Why this project matters to me
There were two things that really pushed my buttons as a child: simple art/design/drawing (no real talent, but a love of any excuse to have a go); and pretty much anything technical. The technical route beckoned. In the 1980’s, and with a rapidly growing IT industry, this was an easy route to fall into. I can’t say I missed the creative or thought about it all that much for a few years.
A third thread has been in the background most of my life, a curiosity about how my mind works, and even more when it doesn’t work in a helpful way. Things like:
- Why I feel different to how I imagine how others feel, based on how they act.
- Fears that how I act might betray what I am thinking, or things I don’t even know I am thinking.
- I have been curious about why people sometimes behave so badly towards each other (me included)
- why we simply seem not to be the masters of ourselves that we tell ourselves we are
- why things you want to do, like learning difficult skills, beating bad habits, or behaving better in some way, are so hard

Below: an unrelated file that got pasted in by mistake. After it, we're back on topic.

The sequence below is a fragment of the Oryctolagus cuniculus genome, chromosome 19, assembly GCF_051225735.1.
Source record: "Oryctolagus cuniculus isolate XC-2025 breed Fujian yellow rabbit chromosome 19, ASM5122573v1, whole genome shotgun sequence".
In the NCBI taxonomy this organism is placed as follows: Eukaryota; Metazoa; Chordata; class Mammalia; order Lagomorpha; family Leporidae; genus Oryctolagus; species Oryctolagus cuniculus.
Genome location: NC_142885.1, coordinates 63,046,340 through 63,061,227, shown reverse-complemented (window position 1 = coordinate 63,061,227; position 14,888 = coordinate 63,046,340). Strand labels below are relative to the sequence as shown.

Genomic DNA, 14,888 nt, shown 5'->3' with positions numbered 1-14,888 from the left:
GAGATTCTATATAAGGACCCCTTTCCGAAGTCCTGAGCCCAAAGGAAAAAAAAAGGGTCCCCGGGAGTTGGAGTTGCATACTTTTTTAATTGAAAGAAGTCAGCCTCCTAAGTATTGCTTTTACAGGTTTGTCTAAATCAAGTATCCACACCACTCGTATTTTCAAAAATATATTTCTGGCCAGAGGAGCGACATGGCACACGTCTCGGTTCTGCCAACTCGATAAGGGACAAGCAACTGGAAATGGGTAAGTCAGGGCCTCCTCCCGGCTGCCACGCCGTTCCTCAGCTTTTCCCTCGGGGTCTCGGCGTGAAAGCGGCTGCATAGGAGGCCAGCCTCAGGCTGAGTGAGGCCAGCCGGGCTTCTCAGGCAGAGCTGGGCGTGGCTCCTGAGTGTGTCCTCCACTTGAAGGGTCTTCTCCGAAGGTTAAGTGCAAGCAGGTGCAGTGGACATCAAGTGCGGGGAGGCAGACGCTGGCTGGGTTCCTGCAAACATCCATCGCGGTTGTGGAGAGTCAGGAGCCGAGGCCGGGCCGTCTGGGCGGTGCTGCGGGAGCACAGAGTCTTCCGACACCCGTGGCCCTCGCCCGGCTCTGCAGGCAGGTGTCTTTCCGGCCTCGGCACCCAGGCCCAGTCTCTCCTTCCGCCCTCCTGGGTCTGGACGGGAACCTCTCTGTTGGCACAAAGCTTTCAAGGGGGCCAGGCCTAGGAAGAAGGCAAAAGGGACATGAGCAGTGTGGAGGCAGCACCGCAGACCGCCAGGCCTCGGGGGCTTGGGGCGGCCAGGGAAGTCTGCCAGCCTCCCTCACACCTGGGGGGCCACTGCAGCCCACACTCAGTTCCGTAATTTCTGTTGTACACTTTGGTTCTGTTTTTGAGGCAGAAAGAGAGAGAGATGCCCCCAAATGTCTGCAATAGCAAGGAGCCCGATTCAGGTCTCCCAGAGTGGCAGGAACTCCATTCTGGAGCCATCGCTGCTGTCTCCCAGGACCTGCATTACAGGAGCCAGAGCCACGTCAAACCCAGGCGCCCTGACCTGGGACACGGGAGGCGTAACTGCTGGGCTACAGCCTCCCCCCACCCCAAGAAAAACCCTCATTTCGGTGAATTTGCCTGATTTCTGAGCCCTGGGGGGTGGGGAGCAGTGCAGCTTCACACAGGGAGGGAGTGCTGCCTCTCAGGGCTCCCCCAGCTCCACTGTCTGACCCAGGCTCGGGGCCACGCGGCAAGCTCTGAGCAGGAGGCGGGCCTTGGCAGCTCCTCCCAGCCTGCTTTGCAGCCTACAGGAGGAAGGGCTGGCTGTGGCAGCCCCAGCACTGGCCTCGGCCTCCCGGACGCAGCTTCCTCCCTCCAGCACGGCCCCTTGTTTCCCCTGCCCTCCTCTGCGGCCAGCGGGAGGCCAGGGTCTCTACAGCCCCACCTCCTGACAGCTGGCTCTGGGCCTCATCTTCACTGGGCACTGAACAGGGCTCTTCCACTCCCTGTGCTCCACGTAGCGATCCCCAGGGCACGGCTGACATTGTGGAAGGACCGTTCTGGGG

Outside of that curiosity I have done very little. Like most, I just shrug and get on with the business of life. Only recently, perhaps triggered by my Dad’s worsening Alzheimers, have I become a bit more engaged with the specific ideas of how our minds work. There are significant branches of science devoted to the brain, biology, behaviour, mental health, cognitive whatever. Alongside this there is a great deal of popular science books, podcasts, online courses to bridge the gap between the science and those of us lay people who are curious enough to put in the hours. There are self-help books and courses that take some of the ideas about how our minds work and coach us into more helpful behaviours to help us combat our demons, be better people, become alpha specimens or whatever. Some of these are only loosely aligned to science, but in a way that just emphasise the point that we, as busy humans with our own missions in life, have an appetite to be better. We do not necessarily need to know the science for ourselves, we just need to know what makes us tick.